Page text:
Happy New Year 2014I set a number of goals for 2013, most of which were achieved as reported in this end-of-year progress report. After careful consideration of what worked and what didn’t last year, and after determining some directions I’d like to go in 2014, I’ve settled on the following personal goals for this year, not including those for my work. Like last year, I’m categorizing them as related to body, mind and spirit, although there are a few that might cross over to multiple areas or not necessarily fit well into any of those categories.

One thing I learned in last year’s pursuits is that some goals can become such daily habits that you no longer really need to call them out as goals and bother with tracking them. A few that are like that for me now are keeping my weight at or below 145 pounds, reviewing weekly the 100 Bible memory verses that I chose several years ago to burn into my brain and heart, and writing handwritten letters to my sons twice a year. So even though I’ll still be doing those, they won’t be recorded and reported here. I want the public goals I share to involve pursuits that add a new challenge and interest.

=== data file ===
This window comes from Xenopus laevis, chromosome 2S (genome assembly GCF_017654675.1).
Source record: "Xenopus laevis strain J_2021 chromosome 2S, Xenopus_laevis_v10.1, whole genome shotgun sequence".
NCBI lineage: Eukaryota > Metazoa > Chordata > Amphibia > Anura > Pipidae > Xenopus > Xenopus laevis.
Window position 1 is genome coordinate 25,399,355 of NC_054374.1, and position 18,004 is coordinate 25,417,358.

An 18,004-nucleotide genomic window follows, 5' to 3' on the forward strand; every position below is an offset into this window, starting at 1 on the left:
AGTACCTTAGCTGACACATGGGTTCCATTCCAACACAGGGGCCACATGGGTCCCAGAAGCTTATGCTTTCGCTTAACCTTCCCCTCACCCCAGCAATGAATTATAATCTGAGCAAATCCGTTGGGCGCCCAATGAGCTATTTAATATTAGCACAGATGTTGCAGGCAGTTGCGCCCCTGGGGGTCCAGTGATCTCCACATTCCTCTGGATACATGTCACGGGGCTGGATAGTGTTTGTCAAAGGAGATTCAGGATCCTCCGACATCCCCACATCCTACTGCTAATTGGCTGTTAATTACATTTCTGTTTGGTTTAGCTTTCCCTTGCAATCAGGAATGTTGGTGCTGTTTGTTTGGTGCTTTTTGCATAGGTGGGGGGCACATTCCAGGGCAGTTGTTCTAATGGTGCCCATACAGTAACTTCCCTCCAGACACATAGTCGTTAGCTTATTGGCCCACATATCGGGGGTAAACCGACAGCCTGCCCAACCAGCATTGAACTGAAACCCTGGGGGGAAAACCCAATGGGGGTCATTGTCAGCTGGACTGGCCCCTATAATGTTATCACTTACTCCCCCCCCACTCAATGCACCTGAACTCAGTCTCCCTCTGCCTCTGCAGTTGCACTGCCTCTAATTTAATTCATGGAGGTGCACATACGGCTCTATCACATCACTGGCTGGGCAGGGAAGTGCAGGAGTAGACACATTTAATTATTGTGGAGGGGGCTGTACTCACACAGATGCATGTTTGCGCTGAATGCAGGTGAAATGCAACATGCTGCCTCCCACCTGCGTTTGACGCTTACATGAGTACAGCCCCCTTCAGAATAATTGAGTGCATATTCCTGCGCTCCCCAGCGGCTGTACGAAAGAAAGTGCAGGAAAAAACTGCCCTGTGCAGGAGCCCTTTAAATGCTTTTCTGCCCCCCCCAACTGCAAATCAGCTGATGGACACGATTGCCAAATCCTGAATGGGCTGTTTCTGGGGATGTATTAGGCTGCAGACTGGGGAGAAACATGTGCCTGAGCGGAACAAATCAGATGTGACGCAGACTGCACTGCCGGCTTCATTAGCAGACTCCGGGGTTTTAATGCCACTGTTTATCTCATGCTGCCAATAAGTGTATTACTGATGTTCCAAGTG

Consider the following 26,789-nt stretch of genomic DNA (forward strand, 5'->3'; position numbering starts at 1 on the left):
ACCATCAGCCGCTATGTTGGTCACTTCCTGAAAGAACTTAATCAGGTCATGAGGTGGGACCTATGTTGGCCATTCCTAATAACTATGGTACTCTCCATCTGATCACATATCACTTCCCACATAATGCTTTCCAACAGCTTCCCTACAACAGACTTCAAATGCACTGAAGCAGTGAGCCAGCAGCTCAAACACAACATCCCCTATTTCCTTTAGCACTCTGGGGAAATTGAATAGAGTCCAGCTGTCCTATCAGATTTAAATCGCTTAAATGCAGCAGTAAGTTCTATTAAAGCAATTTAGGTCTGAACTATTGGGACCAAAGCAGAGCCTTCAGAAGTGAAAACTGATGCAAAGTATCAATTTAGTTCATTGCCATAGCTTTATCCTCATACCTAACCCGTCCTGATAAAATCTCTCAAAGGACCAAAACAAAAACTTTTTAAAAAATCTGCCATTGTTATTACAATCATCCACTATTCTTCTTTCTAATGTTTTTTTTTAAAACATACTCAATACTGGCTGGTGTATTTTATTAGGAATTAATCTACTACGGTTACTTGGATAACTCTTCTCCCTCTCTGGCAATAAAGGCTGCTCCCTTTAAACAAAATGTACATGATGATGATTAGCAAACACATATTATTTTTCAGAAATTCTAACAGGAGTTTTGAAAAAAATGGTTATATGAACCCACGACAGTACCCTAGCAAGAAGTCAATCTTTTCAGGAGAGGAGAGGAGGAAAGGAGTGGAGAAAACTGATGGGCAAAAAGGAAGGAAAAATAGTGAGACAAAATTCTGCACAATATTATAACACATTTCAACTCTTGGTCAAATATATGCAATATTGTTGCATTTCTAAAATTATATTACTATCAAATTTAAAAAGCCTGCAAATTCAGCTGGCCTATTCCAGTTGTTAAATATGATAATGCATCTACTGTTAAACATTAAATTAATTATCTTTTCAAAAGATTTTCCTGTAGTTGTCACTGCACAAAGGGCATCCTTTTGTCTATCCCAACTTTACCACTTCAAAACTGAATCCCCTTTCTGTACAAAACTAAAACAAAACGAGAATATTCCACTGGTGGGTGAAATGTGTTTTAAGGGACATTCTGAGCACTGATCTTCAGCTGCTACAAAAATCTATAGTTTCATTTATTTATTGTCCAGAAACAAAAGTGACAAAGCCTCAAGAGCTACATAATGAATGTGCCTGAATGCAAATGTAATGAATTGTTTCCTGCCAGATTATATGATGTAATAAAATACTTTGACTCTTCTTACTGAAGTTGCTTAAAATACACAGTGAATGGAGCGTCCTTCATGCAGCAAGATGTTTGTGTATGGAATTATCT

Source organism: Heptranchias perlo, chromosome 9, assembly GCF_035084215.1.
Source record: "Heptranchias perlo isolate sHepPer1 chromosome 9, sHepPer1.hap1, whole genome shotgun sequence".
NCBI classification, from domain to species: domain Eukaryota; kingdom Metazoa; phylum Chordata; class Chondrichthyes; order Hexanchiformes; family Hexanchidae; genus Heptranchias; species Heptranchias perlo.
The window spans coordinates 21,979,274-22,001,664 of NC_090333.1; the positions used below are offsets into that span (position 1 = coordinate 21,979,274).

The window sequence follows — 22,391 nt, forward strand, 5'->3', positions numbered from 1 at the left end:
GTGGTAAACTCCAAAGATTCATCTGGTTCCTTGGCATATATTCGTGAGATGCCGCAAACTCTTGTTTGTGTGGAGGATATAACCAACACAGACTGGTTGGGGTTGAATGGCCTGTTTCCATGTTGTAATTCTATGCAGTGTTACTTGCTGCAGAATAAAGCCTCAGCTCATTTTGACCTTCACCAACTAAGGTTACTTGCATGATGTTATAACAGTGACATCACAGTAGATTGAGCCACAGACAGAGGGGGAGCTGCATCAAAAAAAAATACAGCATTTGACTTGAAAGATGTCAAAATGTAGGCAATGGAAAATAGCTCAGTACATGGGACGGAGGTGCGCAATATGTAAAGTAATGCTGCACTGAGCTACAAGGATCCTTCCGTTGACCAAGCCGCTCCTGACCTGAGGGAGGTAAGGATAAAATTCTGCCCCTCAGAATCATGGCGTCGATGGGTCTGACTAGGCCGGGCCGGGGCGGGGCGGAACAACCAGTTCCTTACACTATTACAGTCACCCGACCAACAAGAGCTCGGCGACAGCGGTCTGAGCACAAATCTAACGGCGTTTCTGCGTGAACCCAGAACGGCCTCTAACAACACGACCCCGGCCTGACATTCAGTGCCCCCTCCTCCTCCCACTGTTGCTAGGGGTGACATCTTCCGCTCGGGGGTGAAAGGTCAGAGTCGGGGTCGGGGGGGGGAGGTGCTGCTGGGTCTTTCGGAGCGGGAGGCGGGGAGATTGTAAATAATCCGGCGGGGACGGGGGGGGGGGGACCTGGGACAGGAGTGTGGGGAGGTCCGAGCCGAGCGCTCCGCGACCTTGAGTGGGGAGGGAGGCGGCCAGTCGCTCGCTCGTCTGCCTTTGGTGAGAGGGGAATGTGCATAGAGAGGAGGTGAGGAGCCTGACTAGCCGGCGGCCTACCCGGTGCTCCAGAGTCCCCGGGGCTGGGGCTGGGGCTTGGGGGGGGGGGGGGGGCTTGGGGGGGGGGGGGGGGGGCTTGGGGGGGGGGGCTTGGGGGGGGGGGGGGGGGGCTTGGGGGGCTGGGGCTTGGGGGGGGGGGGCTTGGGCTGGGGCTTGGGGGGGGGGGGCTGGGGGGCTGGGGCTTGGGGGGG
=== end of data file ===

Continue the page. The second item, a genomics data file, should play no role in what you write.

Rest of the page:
After feeling like I tackled too much in 2013, I’m setting some goals this year that reflect a desire to have a little more down time and rest. To do so, that time has to come from somewhere, meaning I have to do less in some areas than I did in 2013. Here, then, are my personal, non-work-related goals for 2014.

BODY

  • Average at least 10,000 steps per day every week. I’ve averaged more than that since getting my Fitbit Flex in September, but 10,000 is an easy-to-remember goal and the threshold for earning maximum rewards from the HumanaVitality program offered through my company’s health insurance plan. That’s the equivalent of five miles per day, so that’s a healthy, reachable number that takes about an hour less per week than I’ve been doing the past four months.
  • Do a stretching routine daily. I have a nice set of stretching exercises that I do before and after runs that I’ve done for years, but I feel the need to do them daily for the value they bring, whether or not I’m running.